learn that the crew already was digging into its food reserves, NASA
managers worried that if anything were to go awry with the Progress
spacecraft, the crew could be forced to abandon ship--an unprecedented
move, but one for which NASA and Russian Space Agency officials are said
to be preparing for, just in case.

NASA said its early-December audit confirmed "fewer rations available to
the crew than previously thought," but that Chiao and Sharipov have
sufficient food to last "one or two weeks beyond the arrival of the
Progress." NASA said nutritionists on the ground have been working with
the crew to make sure onboard food supplies "can be safely rationed."

Russian Progress rockets have been the sole resupply vehicles for the ISS
since NASA grounded its shuttle fleet following the February 1, 2003,
Columbia tragedy.


The FCC in November responded to a complaint from the Holmesburg
(Pennsylvania) Amateur Radio Club about interference on 2 meters from a
high-powered so-called long-range cordless telephone. FCC Special Counsel
Riley Hollingsworth forwarded information from the club to the FCC
Philadelphia District Office on November 22.

The club claimed that the cordless telephone system was causing
interference on its repeater's 146.080 MHz input frequency. On November
27, an agent from the Philadelphia District Office investigated the
complaint and determined that a resident of Glassboro, New Jersey, was
operating a "Senao High Quality Cordless Telephone," model SN-358. The
base unit appeared to operate on 146.080 MHz, while the handset appeared
to operate on 228.960 MHz (specifications listed on Senao's Web site
indicate the model SN-358 handset operates on 268 MHz and the base on 394

During an on-site inspection, the telephone's owner voluntarily
surrendered the unit to the FCC agent. The telephone owner asserted that
he'd purchased the system, which reportedly did not display an FCC
certification notice, from an eBay advertiser.

The FCC's Philadelphia District Office is continuing to investigate.


Sunspot seeker Tad "Shining Star" Cook, K7RA, Seattle, Washington,
reports: The seven-day averages for solar flux and sunspot numbers
declined this week, while the averages for the geomagnetic A index rose.
The average daily sunspot number declined more than 19 points to 26.9, and
average solar flux was down more than 8 points to 88.7. Sunspot counts
have been quite low and will continue their retreat for about two more

The most active day in terms of geomagnetic indices over the past week was
Monday, December 12, when a robust solar wind stream drove the
mid-latitude A index to 24, the planetary A index to 36, and Alaska's
college A index to 48. The quiet period this week was on December 14-15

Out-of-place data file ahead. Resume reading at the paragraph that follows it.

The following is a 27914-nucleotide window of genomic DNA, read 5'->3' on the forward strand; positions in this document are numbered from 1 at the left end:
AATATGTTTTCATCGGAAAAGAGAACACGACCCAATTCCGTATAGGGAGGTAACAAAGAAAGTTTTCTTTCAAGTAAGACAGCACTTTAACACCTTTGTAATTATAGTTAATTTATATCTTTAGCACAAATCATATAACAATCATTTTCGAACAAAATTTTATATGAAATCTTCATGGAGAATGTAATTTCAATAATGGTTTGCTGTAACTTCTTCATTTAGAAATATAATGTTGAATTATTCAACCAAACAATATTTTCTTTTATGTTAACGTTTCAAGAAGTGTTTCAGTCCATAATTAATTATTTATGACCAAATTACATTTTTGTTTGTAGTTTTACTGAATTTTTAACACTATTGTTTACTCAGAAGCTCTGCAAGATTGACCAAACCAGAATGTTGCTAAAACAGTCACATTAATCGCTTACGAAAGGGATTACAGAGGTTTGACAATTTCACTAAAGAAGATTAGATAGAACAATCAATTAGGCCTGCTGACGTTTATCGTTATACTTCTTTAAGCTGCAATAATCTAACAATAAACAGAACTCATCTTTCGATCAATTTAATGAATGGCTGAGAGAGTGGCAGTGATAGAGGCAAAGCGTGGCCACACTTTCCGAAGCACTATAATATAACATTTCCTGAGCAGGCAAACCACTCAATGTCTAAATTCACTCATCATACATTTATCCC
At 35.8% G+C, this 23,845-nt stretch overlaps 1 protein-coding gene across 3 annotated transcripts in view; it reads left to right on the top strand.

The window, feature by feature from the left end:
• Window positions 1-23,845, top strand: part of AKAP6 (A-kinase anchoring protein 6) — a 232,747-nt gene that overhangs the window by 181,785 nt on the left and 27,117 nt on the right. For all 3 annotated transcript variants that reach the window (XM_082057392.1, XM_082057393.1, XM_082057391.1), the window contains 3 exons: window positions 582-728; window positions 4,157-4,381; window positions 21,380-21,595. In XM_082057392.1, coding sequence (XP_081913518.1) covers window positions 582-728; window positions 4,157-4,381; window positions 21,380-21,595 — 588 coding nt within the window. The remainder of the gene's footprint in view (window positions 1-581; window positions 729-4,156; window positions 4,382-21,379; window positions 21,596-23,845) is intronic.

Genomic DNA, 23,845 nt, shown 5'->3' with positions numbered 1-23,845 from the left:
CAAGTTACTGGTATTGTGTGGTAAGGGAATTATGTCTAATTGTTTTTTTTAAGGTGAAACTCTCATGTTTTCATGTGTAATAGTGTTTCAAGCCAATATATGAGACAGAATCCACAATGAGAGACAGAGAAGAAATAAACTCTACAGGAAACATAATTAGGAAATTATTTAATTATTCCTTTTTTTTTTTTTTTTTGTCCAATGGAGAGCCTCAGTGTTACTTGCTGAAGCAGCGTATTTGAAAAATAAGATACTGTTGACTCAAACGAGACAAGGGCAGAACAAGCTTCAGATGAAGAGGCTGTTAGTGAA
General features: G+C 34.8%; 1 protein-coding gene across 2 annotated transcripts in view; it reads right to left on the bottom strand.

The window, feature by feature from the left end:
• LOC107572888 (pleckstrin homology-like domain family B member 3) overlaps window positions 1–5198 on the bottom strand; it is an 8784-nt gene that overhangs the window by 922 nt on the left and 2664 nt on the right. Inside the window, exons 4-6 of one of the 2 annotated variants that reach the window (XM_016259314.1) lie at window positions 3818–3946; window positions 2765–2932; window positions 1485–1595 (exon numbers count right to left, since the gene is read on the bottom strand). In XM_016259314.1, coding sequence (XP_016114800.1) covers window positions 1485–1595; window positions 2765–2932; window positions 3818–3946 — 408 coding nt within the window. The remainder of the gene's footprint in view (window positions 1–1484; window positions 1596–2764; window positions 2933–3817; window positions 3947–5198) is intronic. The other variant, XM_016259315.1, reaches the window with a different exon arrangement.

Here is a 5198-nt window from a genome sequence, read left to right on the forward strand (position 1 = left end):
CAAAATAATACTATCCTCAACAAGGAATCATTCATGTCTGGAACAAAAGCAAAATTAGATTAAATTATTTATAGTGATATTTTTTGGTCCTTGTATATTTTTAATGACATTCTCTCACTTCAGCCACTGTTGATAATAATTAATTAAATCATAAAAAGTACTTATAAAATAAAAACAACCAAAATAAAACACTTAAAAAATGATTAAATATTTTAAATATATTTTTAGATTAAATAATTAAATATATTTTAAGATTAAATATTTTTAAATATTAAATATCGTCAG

when the mid-latitude A index was 4 and 3.

Earth now is passing through a solar wind stream from a coronal hole. For
Friday, December 17 the predicted planetary A index is 20, followed by 15,
8 and 5 for Saturday through Monday. We may expect slightly higher solar
flux (which is somewhat related to sunspot counts) with this weekend's
flux value around 90. This is expected to rise to around 105 by December

Sunspot numbers for December 9 through 15 were 39, 39, 16, 26, 22, 18 and
28, with a mean of 26.9. The 10.7 cm flux was 87.4, 84.8, 89.8, 90.5,
89.7, 89.3 and 89.3, with a mean of 88.7. Estimated planetary A indices
were 8, 10, 15, 36, 11, 7 and 6, with a mean of 13.3. Estimated
mid-latitude A indices were 7, 8, 11, 24, 8, 4 and 3, with a mean of 9.3.


* This weekend on the radio: The Russian 160-Meter Contest is December 17.
The OK DX RTTY Contest and the RAC Winter Contest are December 18. The
MDXA PSK DeathMatch, the Croatian CW Contest, the Stew Perry Topband
Challenge and the International Naval Contest are the weekend of December
18-19. The RAEM Contest and the DARC Christmas Contest are December 26.
ARRL Straight Key Night is January 1, 2005 (UTC). See the ARRL Contest
Branch page <> and the WA7BNM Contest
Calendar <> for more info.

* ARRL Certification and Continuing Education course registration:
Registration for the ARRL Antenna Modeling (EC-004) and Radio Propagation
(EC-011) on-line courses remains open through Sunday, December 19. Classes
begin Friday December 31. This course is an excellent way to learn the ins
and outs of computerized antenna modeling. Antenna modeling expert and
noted author L.B. Cebik, W4RNL, has combined the expertise of his long
career as a college professor with his love and antennas and antenna
modeling to offer a comprehensive, yet practical, course of study. Radio
Propagation students will study the science of RF propagation and various
propagation modes. To learn more, visit the ARRL Certification and
Continuing Education <> Web page or contact the
ARRL Certification and Continuing Education Program Department,

* Amateur Radio Emergency Communications Course registration: Registration
for the ARRL Amateur Radio Emergency Communications Level III on-line
course (EC-003) opens Monday, December 20, at 1201 AM EST and will remain
open until all available seats have been filled or through the December
25-26 weekend. Radio amateurs 55 and up are strongly encouraged to
participate. Class begins Friday, January 7. Thanks to our grant
sponsors--the Corporation for National and Community Service and the
United Technologies Corporation--the $45 registration fee paid upon
enrollment will be reimbursed after successful completion of the course.
During this registration period, seats are being offered to ARRL members
on a first-come, first-served basis. To learn more, visit the ARRL
Certification and Continuing Education Web page <>.
For more information, contact Emergency Communications Course Manager Dan
Miller, K3UFG,; 860-594-0340.

* Emergency communications seminar set for Louisiana State Convention: The
ARRL will offer a free Amateur Radio emergency communications seminar in